All About Jazz needs your help and we have a deal. Pay $20 and we'll hide those six pesky Google ads that appear on every page, plus this box and the slideout box on the right for a full year! You'll also fund website expansion.
After two decades in Los Angeles making a living from the movie industry, performing television theme songs, and making radio and TV commercial jingles, trumpeter Chris Tedesco unveils his first jazz album as leader completing a musical journey begun in high school. While Tedesco plays many styles of musican obvious requirement for musicians in the movie/TV industryjazz has always had a special draw for the trumpeter in a career that has in his words, "surpassed [his] wildest musical expectations," leading him to believe that he is in fact Living The Dream. To make this dream come true, Tedesco corralled eighteen first-call musicians from the LA area. The release includes two thirty-piece string orchestra tunes and four vocal pieces, producing a big band swing album in the finest tradition of the genre.
All of the arrangements but one are provided by trombonist and arranger Jim McMillen, but perhaps the best special feature included on this recording is vocalist Tony Galla, a soulful searing tenor with powerful vocals and range similar in style to the great Tom Jones. Galla's four vocals just happen to be among the best pieces on the album, starting with Ann Ronell's standard "Willow Weep for Me," with Tedesco accompanying the singer on a moving solo. On this song Galla's grand vocal reach is impressive as the singer is supported up by a full string orchestra. Galla belts out an amazing rendition of the classic James Brown song "It's A Man's World," voicing part of the lyrics in Italian. His other two appearances on "Learnin' the Blues," and "Moody's Mood for Love" are dreamy and jazzy to the core, guided by Tedesco's trumpet voice and superb big band orchestrations.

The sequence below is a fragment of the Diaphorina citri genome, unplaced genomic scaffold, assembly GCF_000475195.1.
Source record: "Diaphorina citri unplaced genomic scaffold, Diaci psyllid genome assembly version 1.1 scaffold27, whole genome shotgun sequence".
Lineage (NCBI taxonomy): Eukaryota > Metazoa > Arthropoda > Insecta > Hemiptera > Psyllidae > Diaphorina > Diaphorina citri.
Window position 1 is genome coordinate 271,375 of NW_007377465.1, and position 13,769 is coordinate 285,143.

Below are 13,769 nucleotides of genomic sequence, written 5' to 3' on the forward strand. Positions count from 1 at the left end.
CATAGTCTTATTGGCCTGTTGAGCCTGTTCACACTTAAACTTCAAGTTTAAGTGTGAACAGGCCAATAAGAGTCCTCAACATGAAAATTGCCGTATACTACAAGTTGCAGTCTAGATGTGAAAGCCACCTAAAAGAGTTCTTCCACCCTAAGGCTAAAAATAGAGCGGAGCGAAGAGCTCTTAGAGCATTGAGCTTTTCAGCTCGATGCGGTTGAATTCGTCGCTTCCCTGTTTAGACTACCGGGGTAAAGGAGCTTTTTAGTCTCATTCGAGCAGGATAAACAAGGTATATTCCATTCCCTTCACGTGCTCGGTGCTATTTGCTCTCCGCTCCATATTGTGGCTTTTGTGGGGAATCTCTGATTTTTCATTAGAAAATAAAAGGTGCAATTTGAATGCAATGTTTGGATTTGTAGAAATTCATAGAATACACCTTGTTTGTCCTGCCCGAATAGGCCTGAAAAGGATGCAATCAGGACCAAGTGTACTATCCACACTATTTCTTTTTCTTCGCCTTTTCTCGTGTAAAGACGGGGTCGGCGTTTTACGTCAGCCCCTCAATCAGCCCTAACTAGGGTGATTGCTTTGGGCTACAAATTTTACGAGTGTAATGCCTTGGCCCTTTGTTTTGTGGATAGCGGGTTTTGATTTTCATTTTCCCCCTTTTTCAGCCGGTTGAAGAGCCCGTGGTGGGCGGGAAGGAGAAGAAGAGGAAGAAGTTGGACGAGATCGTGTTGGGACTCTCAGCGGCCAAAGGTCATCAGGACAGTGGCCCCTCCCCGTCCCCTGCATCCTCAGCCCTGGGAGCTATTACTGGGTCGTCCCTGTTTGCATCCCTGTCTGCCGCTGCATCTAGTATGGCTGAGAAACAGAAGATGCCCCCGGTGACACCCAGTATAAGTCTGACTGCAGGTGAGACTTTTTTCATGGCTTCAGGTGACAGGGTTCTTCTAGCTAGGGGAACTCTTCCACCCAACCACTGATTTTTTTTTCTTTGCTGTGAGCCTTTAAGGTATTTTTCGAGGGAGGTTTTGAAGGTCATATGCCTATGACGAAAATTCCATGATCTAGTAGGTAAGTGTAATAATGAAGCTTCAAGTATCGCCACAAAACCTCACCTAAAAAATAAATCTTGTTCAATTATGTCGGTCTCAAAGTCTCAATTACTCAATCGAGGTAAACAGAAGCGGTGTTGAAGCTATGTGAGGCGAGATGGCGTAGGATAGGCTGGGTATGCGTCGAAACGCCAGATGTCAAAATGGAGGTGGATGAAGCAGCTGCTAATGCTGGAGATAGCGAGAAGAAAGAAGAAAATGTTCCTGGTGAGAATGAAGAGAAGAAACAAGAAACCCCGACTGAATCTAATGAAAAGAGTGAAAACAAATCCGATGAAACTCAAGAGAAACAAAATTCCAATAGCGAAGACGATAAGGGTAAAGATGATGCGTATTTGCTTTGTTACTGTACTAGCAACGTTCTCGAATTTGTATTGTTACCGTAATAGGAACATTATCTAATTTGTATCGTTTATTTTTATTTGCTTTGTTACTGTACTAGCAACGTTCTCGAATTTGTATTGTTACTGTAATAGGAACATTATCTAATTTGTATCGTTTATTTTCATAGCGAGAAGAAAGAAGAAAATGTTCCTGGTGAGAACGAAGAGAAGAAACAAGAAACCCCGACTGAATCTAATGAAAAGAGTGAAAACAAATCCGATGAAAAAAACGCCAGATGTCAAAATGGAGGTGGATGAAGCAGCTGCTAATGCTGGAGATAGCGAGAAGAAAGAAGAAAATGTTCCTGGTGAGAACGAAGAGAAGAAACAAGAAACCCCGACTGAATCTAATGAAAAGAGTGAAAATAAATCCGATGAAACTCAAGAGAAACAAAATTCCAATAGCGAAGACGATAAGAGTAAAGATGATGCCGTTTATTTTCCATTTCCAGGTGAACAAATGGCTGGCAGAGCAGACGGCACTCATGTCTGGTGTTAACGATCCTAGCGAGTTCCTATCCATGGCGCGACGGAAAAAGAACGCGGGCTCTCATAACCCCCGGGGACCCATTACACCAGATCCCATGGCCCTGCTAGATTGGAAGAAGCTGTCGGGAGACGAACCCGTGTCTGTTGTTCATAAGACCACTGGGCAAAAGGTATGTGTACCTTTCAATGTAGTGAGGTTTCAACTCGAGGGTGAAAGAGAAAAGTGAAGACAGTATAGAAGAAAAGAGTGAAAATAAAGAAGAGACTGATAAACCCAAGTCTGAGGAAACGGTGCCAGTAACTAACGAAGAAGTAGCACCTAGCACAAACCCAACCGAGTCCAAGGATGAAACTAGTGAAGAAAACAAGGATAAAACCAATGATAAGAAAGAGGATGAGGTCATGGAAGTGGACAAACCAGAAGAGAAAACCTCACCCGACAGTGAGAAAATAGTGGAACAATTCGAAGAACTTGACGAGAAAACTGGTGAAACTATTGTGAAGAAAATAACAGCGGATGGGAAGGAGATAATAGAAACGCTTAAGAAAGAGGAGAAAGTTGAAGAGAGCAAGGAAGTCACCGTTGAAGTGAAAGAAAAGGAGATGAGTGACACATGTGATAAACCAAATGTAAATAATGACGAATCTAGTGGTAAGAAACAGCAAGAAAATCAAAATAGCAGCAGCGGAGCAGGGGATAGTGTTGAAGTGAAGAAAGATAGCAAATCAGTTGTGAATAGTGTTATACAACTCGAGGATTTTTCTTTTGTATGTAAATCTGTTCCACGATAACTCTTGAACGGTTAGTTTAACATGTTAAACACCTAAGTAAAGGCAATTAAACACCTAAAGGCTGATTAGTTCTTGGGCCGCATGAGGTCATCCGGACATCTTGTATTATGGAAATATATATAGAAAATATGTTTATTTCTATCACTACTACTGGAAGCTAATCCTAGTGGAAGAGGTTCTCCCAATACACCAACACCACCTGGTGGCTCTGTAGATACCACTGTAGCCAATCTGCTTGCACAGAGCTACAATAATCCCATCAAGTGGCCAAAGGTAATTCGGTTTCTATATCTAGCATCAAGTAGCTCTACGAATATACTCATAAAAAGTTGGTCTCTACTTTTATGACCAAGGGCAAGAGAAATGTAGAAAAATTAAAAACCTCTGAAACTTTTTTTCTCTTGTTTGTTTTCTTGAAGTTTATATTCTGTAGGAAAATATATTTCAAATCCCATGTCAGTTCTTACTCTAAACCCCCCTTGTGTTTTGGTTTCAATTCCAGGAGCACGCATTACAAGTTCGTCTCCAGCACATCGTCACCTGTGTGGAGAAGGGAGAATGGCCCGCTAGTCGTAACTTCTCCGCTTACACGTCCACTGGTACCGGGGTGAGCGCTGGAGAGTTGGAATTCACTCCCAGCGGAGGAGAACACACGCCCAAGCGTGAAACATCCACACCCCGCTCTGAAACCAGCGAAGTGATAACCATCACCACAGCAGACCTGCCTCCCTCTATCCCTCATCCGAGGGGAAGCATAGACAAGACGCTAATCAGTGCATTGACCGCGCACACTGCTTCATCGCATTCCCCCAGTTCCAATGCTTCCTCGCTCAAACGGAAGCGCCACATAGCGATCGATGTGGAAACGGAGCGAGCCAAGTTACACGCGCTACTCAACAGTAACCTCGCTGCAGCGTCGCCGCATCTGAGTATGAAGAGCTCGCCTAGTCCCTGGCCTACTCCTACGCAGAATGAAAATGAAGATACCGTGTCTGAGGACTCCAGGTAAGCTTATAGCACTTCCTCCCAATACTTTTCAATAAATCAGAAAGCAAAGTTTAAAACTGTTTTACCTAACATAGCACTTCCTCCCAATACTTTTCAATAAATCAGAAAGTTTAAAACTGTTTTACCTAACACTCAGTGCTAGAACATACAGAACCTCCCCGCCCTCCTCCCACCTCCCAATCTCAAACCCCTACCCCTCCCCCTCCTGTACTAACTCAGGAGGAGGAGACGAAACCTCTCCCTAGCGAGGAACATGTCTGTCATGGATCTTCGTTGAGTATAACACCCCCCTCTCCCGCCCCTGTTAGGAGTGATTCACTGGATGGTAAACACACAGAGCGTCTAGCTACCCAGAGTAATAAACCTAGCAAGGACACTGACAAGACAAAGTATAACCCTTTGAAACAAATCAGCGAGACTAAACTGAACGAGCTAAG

As good as the vocal tunes are, the instrumentals are similarly impressive with Tedesco and McMillen contributing six swinging charts with the swing kicking in on the very brassy "Shuffle This," followed by more woodwind-pronounced lines and a split solo performance from both McMillen and Tedesco on the gyrating "Get On Board." In the only piece co-written by Tedesco and McMillen, "Race to the Bottom" is flavored with a bit of the Duke Ellington jungle sound featuring a strong horn section and a touch of the soprano from saxophonist Brian Scanlon.
Tedesco and Scanlon, this time on the alto lead, team up one more time on the race-horse tempo "The Opener," while trombonist great Bob McChesney accompanies the leader on "I've Got Some Kind of Rhythm." The last instrumental piece, "Lewistonia" leaves the swing territory a bit for a more progressive big band soundno less brassy, just more sophisticated in the arrangement and approach. Trumpeter Chris Tedesco truly does live a musical dream and this time, rekindles his love for jazz in a swinging big band album that combines real old time swing with a sprinkle of contemporary vocals in a gem of a recording worthy of his Living The Dream.
Track Listing: Shuffle This; Get On Board; Willow Weep for Me; Learnin' the Blues; Race to the Bottom; I've Got "Some" Kind of Rhythm; It's A Man's World; The Opener; Lewistonia; Moody's Mood for Love.
Personnel: Chris Tedesco: trumpet, flugelhorn; Harry Kim: trumpet; Bill Churchville: trumpet; Lee Thornburg: trumpet; Dan Fornero: trumpet; Larry Williams: trumpet; Bruce Otto: trombone; Jim McMillen: trombone; Bob McChesney: trombone; Charlie Morillas: bass trombone; Dave Ryan: trombone; Ira Nepus: trombone; Brian Scanlon: alto saxophone; Rusty Higgins: alto saxophone; Rick Keller: tenor saxophone; Jeff Driskill: tenor saxophone; Phil Feather: alto saxophone; Glen Berger: tenor saxophone, baritone saxophone; Jon Kurnick: guitar; Corey Allen: piano; Kevin Axt: bass; Dave Tull: drums; Masamichi Amano: conductor, The Angel City Studio Orchestra (3, 7); Tony Galla: vocals (3, 4, 7, 10).
Year Released: 2010
| Record Label: Self Produced
| Style: Big Band
As a kid, my mom told me I'd like jazz. I thought she was nuts. Then I went to hear Cannonball Adderley (with Nat Adderley, George Duke, Walter Booker, Roy McCurdy and Airto) and everything changed. Yeah, mom knows best.